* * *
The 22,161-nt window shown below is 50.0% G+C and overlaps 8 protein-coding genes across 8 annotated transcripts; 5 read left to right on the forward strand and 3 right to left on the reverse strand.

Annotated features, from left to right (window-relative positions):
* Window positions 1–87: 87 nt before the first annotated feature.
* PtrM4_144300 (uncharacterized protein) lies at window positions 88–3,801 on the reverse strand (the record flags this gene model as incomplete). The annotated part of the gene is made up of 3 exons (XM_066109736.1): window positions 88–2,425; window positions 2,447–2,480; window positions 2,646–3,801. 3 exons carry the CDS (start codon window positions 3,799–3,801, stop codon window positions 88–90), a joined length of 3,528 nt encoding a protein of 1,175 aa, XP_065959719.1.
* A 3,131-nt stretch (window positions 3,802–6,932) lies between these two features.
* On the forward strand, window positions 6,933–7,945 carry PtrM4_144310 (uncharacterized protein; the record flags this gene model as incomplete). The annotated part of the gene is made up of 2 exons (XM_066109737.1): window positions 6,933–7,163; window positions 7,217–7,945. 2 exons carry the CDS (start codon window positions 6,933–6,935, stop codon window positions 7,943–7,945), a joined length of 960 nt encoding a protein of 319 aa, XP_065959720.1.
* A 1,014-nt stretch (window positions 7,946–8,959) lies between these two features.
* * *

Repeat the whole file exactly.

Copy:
The 22,161-nt window shown below is 50.0% G+C and overlaps 8 protein-coding genes across 8 annotated transcripts; 5 read left to right on the forward strand and 3 right to left on the reverse strand.

Annotated features, from left to right (window-relative positions):
* Window positions 1–87: 87 nt before the first annotated feature.
* PtrM4_144300 (uncharacterized protein) lies at window positions 88–3,801 on the reverse strand (the record flags this gene model as incomplete). The annotated part of the gene is made up of 3 exons (XM_066109736.1): window positions 88–2,425; window positions 2,447–2,480; window positions 2,646–3,801. 3 exons carry the CDS (start codon window positions 3,799–3,801, stop codon window positions 88–90), a joined length of 3,528 nt encoding a protein of 1,175 aa, XP_065959719.1.
* A 3,131-nt stretch (window positions 3,802–6,932) lies between these two features.
* On the forward strand, window positions 6,933–7,945 carry PtrM4_144310 (uncharacterized protein; the record flags this gene model as incomplete). The annotated part of the gene is made up of 2 exons (XM_066109737.1): window positions 6,933–7,163; window positions 7,217–7,945. 2 exons carry the CDS (start codon window positions 6,933–6,935, stop codon window positions 7,943–7,945), a joined length of 960 nt encoding a protein of 319 aa, XP_065959720.1.
* A 1,014-nt stretch (window positions 7,946–8,959) lies between these two features.